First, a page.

The Art of Letter Writing

[Previous Rural Farmgirl, April 2009 – May 2010]
Of all the skills of “days gone by,” I think the lost art of letter writing has to be the hardest to see go. I remember being a young girl, spraying the paper with my favorite perfume and signing it with Xs and Os. And I remember how special I felt when a letter came in the mail, how I would run up to my room and tear it open, anticipating a note just for my eyes.

Even though I am not that great at spelling, I never let it prevent me from writing. I assumed that those getting handwritten letters would consider it just part of my “style,” a part of me just like the words I chose and the paper on which it was written all reflective of who I was at that moment in time.
As a parent I have been equally saddened that there aren’t really any formal writing lessons in school anymore. I recall my boys getting upset with me when I would make them redo homework because it was not legible. Block letters, cursive, calligraphy…they are all so beautiful. I like a loopy style of cursive myself, the loopier the better. I am not sure when we decided that letter writing wasn’t worth keeping around. I suppose it is like most other things, if you can get a machine to do it, then why not. And most of us don’t like our own penmanship, so being able to click on a scroll-down bar and grab any style you want is a great deal. Yet I miss running to the mailbox and getting a letter. Actually, going to the mailbox and getting anything other than bills or junk mail would be a treat.
I wonder what the future will be like when there are no more letters to be found. No letters shoved between the floor boards in an old house or discovered in a grandmother’s trunk, telling the tale of the great love between her and grandpa. No more cherished letters between old friends and family, letters to help us remember a loved one that we lost…those wonderful pieces of paper that you grab and curl up with a box of Kleenex, prepared for the very best and the worst.
I have decided that it isn’t too late to bring them back. While I continue to journal as I have done all my life, I think that I will make a conscious effort to write letters to my kids. When that day comes and I am no longer here, they will have my words hand-written on stationery that I hand-picked, words that I carefully selected and inscribed with a pen and sprayed with my favorite perfume. I hope those letters will hold onto a hint of me, so that in those moments when they can’t quite recall my voice or my laughter and humor, they will recall that quirkiness about me.
We have let go of a lot of things in our quest for modernization. We became more global and instant. That’s okay as long as we can remember to slow down and hold onto those things that are worth holding onto. Things like the art of letter writing.

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  1. Carrie says:

    Hey Rene-

    Totally agree with you! It is part of the reason I don’t email all that much because I am a diehard letter writer! I write them to my kids, to my long distance friends, and to anyone on my heart. I don’t write as much as I did when I was young, but I still make time for it. I think that "penpals" are still the bestest!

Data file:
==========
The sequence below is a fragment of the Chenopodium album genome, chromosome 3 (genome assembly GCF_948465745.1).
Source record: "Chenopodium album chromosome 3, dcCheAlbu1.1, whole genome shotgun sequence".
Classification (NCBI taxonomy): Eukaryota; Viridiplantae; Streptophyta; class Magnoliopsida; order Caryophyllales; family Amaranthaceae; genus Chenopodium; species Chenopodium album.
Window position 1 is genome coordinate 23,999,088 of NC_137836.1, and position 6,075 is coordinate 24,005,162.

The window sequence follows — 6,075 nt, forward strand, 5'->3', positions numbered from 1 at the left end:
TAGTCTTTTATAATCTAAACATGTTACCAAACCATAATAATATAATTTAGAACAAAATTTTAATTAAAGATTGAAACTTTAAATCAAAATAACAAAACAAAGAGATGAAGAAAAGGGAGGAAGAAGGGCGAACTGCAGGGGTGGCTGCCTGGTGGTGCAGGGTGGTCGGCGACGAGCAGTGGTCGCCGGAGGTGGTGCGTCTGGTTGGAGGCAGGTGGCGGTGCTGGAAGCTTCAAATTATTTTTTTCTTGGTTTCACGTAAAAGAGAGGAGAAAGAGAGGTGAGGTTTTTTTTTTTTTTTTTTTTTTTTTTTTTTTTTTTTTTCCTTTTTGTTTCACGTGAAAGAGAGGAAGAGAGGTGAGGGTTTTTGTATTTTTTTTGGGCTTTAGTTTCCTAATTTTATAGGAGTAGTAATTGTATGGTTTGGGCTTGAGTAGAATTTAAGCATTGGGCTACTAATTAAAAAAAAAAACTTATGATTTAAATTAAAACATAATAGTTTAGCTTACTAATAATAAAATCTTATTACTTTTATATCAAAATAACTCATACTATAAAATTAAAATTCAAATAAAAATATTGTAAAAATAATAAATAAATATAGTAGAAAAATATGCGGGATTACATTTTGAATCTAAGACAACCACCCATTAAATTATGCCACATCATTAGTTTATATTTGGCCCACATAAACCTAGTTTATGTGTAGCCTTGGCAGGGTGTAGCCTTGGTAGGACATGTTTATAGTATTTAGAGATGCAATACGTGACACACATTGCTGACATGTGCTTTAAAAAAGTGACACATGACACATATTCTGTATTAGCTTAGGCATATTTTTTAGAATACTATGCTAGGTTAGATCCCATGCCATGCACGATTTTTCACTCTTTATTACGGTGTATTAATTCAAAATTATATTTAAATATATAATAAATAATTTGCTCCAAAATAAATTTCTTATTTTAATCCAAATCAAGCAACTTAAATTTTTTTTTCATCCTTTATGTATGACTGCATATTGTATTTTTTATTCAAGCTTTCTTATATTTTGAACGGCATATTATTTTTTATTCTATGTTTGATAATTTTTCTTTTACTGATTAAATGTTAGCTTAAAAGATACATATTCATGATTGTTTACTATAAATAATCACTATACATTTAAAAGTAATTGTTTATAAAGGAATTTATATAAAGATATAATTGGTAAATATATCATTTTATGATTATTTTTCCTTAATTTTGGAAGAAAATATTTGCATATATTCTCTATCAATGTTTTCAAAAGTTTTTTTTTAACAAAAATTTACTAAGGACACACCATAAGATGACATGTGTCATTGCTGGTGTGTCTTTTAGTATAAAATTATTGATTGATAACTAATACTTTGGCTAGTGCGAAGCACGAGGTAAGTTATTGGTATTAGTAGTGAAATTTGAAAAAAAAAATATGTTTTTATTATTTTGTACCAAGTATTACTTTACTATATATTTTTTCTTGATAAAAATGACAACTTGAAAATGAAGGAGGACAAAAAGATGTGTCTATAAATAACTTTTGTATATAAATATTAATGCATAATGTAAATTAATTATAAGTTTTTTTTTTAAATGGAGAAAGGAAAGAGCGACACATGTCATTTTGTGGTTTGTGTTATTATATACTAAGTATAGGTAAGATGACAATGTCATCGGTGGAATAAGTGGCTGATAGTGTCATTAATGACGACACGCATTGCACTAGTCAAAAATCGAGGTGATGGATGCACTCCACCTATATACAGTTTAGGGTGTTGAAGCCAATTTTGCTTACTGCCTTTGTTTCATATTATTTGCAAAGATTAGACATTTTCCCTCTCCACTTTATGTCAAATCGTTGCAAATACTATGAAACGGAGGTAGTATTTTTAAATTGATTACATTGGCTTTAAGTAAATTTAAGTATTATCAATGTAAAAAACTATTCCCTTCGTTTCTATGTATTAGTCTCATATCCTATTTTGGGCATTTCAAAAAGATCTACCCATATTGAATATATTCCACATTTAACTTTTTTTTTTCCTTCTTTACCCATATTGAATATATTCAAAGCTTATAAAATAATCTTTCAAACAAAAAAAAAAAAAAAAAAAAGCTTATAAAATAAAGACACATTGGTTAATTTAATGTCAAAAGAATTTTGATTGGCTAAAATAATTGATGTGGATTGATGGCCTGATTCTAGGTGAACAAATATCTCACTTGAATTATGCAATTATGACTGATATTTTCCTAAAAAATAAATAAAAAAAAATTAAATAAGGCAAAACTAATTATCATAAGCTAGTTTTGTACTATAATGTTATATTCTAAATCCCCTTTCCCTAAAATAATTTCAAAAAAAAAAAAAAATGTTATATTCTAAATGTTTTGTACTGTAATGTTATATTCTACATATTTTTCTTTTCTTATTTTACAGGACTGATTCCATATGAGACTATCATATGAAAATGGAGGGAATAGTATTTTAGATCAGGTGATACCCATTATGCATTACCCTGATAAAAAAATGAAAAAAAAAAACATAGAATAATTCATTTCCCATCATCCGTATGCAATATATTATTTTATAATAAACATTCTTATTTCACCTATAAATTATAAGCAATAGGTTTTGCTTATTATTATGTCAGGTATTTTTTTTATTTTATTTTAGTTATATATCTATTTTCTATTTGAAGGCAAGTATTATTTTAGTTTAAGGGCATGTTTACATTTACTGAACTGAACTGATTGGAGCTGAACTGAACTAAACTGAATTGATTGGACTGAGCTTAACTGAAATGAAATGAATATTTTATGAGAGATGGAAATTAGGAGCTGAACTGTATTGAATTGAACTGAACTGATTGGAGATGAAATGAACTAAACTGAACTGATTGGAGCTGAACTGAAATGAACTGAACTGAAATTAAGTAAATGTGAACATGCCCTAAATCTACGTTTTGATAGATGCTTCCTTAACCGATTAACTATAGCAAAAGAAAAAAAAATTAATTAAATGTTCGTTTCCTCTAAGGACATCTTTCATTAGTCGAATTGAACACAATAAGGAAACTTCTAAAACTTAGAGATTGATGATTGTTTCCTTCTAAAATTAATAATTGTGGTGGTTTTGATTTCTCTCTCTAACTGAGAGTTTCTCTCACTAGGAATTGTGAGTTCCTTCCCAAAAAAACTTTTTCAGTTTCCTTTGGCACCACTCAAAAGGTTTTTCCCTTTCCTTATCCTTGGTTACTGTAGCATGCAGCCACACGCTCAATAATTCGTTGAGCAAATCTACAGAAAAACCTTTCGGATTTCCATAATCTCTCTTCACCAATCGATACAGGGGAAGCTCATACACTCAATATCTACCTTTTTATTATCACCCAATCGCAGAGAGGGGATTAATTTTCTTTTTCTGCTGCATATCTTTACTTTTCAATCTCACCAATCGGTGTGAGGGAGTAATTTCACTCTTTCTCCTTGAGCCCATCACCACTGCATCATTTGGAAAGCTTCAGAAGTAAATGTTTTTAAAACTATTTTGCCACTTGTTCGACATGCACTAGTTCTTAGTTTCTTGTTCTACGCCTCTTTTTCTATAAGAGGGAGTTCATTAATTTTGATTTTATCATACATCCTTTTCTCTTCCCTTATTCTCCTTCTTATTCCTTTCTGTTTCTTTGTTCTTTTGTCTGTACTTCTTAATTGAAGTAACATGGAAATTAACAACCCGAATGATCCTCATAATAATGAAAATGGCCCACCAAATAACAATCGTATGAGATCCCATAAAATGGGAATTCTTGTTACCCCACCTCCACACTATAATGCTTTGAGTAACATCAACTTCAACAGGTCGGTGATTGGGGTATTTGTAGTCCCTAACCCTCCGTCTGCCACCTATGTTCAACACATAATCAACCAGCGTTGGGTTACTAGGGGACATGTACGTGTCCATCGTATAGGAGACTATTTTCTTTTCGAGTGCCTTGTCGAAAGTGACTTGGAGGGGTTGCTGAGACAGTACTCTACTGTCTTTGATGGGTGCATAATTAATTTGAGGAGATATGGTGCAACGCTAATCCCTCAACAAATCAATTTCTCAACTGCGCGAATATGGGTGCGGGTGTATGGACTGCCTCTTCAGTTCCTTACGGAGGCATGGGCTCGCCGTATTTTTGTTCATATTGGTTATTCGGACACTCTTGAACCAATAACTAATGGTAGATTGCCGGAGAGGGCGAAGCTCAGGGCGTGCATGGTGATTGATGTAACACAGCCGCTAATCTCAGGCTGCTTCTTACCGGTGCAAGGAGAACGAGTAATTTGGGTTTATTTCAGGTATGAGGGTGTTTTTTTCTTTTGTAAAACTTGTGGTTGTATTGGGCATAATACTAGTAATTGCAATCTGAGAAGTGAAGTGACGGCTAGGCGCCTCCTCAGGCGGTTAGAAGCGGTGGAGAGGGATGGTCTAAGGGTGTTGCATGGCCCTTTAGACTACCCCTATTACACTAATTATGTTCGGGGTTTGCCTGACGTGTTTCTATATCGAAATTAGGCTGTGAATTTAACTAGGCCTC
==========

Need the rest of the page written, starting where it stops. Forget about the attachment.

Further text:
I have hung on to letters between girlfriends and me since highschool. I love to open them up and read them over and go back in time with the words…such a pleasure!

    One of my old highschool friends still writes to me regularly, so we enjoy our long distant (she is in TX, me in NY)relationship in the same way we always have even though we both have email. It is just something very special to both of us.

    Carrie

  2. Nicole Campbell says:

    I always hand write a little note in all my Christmas cards. I hate those "form" letters people are putting in their Christmas cards these days. Seems so unpersonalized.I enjoyed reading your thoughts and it inspired me to also write some overdue letters. Thanks!

  3. Jamie says:

    I too wrote letters to my son when he was an infant and put them in envelopes for him to open somwday when he is older. When I send cards for birthdays or other occasions I take the time to write in the card rather than just signing it. I also send a letter about every month or so to my husbands grandma who lives very far away in another state, I hope it brightens her day to receive the letters in the mail. While I love and will not give up emails, I try to incorporate hand written letters into my correspondence on a regular basis. I too love receiving hand written letters in the mail and still am thrilled each time.

  4. Gary says:

    Ohhh…!
    You are singing my song here Rene’…
    I also MISS cursive writing, and rue my own neglect of it. I volunteer at the Library, and spotted a book (Caligraphy for Kids), so I checked it out, and that got me started reclaiming my writing skills.
    I hate to admit it, but I sit and write just like I did in 1st Grade: AAAAAAA aaaaaaa BBBBBBB bbbbbbb etc…
    Oh Dear Lord it is even more boring now than it was then, but I am gradually getting it back.
    Now when I write a Birthday or Christmas card, I get a call and the question:
    "Where did you learn to write like that?"
    Where else… Mrs. Kimbrough’s 1st Grade Class of course.
    GodSpeed to Y’all…!
    Gary
    in Tampa

    I hope the age old writing on the PeeChee never goes out of style… I practiced and practiced and practiced writing my name on that old thing….Still isnt perfect, but I love the practice…..

  5. guinnevere says: